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A soon-to-be published study suggests ibSium may reduce abdominal pain and discomfort in people suffering from IBS.
Less than a year after arriving on the U.S. market (in February), yeast ingredient ibSium now has a second clinical study backing its potential benefits for irritable bowel syndrome (IBS). The ingredient, a proprietary strain of Saccharomyces cerevisiae, is supplied by Lesaffre Human Care (Marcq-en-Baroeul, France).
According to Lesaffre, the randomized, double-blind, placebo-controlled trial included 379 healthy volunteers presenting with IBS symptoms. For 12 weeks, participants consumed either 500 mg of ibSium or a placebo twice a day and completed a daily evaluation form regarding their IBS symptoms.
Researchers found that the participants who consumed ibSium experienced a significant relief of their abdominal pain and discomfort compared with the placebo group. The ibSium group also reported feeling less bloated than the placebo group. Lesaffre shared the results in a press release and the full study has been accepted for publication in the United European Gastroenterology Journal.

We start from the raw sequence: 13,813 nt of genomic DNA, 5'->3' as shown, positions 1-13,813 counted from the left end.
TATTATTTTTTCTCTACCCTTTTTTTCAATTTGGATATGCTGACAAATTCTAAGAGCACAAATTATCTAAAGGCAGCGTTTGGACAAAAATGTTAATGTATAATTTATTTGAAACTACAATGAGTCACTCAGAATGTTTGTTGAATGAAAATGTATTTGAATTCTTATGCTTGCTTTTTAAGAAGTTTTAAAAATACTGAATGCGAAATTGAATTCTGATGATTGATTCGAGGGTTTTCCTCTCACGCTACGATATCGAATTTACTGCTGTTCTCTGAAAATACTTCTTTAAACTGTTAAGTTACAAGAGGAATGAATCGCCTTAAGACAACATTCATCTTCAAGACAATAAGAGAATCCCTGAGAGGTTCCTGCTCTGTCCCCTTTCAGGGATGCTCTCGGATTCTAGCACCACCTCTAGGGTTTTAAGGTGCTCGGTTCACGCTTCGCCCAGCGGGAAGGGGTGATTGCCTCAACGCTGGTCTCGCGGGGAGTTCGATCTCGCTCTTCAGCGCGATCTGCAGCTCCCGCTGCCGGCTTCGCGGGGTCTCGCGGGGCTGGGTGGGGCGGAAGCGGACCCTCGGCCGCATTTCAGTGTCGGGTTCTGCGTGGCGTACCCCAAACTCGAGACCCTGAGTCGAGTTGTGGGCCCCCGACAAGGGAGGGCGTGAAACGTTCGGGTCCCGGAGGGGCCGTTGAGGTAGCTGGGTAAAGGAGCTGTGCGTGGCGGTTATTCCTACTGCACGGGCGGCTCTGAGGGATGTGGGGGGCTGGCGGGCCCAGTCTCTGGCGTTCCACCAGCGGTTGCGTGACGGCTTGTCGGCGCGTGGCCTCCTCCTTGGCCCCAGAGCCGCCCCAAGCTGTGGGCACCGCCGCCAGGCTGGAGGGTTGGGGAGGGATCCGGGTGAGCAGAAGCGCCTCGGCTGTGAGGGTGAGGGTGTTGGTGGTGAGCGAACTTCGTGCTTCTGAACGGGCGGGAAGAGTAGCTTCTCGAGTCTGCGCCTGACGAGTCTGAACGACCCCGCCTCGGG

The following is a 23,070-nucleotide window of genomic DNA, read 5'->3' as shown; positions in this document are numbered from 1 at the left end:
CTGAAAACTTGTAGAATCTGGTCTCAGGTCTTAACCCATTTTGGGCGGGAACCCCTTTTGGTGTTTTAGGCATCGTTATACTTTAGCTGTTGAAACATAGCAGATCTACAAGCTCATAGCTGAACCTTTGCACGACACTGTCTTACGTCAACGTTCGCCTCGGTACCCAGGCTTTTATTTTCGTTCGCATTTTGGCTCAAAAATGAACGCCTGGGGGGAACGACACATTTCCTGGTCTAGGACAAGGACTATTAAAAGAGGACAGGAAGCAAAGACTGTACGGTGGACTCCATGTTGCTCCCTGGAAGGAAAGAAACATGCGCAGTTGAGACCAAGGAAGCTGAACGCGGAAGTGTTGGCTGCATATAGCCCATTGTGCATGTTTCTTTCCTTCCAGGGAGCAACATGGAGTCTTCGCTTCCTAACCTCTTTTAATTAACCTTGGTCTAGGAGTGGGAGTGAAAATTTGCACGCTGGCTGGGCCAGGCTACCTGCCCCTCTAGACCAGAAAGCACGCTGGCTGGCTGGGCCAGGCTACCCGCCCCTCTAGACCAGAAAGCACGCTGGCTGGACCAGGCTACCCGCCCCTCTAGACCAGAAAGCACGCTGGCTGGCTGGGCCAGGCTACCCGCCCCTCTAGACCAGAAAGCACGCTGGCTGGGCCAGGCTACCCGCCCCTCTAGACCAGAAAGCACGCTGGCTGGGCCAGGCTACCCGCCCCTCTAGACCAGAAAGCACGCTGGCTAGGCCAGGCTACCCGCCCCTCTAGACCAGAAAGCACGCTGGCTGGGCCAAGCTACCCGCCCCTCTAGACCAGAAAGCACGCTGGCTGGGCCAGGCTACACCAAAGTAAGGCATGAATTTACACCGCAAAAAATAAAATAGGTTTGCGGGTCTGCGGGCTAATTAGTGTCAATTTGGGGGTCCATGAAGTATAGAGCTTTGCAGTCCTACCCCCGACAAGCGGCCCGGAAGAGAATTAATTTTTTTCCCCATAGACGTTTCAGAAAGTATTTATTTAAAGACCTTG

“With over 800 million people affected by IBS worldwide, many of them unsatisfied with their current treatment, ibSium is now available as a substantiated natural alternative to drugs used in intestinal pain and discomfort management,” said Peter JÃ¼sten, managing director, Lesaffre. He added that between this study and the first clinical study of ibSium published in Digestive and Liver Disease earlier this year, a total of 600 volunteers have now participated in clinical studies of ibSium.
At SupplySide West 2015, JÃ¼sten explained that ibSium is unlike typical probiotics in that the yeast adheres to pathogenic bacteria in the gut and carries them away, rather than actively colonizing itself. He said it might be possible to combine ibSium with a traditional probiotic, although Lesaffre has not explored the pairing yet.
ibSium, which was previously called Lynside Pro GI+ but has since been rebranded, is available on the U.S. market through the Life Extension brand. It was also recently granted a Health Canada claim relating to its effects on IBS symptoms.
Nutritional Outlook Magazine